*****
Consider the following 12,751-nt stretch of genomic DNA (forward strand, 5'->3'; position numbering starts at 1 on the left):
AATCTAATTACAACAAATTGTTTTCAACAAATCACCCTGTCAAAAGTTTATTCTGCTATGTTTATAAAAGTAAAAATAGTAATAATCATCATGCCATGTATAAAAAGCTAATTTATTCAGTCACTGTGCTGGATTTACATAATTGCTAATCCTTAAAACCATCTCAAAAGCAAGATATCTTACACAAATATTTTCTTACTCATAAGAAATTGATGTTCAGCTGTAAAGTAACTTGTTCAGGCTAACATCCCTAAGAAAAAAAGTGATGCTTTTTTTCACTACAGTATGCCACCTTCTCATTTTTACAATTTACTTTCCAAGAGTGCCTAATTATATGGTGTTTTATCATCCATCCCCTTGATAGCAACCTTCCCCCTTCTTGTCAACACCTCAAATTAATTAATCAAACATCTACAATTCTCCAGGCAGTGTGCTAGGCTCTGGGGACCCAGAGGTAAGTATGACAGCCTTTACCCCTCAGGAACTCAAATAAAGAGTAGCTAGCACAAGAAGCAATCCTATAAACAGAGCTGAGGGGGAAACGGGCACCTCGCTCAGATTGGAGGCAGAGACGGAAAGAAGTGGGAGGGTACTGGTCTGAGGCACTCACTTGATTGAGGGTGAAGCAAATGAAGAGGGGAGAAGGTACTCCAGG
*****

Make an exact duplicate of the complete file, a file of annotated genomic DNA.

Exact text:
Consider the following 12,751-nt stretch of genomic DNA (forward strand, 5'->3'; position numbering starts at 1 on the left):
AATCTAATTACAACAAATTGTTTTCAACAAATCACCCTGTCAAAAGTTTATTCTGCTATGTTTATAAAAGTAAAAATAGTAATAATCATCATGCCATGTATAAAAAGCTAATTTATTCAGTCACTGTGCTGGATTTACATAATTGCTAATCCTTAAAACCATCTCAAAAGCAAGATATCTTACACAAATATTTTCTTACTCATAAGAAATTGATGTTCAGCTGTAAAGTAACTTGTTCAGGCTAACATCCCTAAGAAAAAAAGTGATGCTTTTTTTCACTACAGTATGCCACCTTCTCATTTTTACAATTTACTTTCCAAGAGTGCCTAATTATATGGTGTTTTATCATCCATCCCCTTGATAGCAACCTTCCCCCTTCTTGTCAACACCTCAAATTAATTAATCAAACATCTACAATTCTCCAGGCAGTGTGCTAGGCTCTGGGGACCCAGAGGTAAGTATGACAGCCTTTACCCCTCAGGAACTCAAATAAAGAGTAGCTAGCACAAGAAGCAATCCTATAAACAGAGCTGAGGGGGAAACGGGCACCTCGCTCAGATTGGAGGCAGAGACGGAAAGAAGTGGGAGGGTACTGGTCTGAGGCACTCACTTGATTGAGGGTGAAGCAAATGAAGAGGGGAGAAGGTACTCCAGG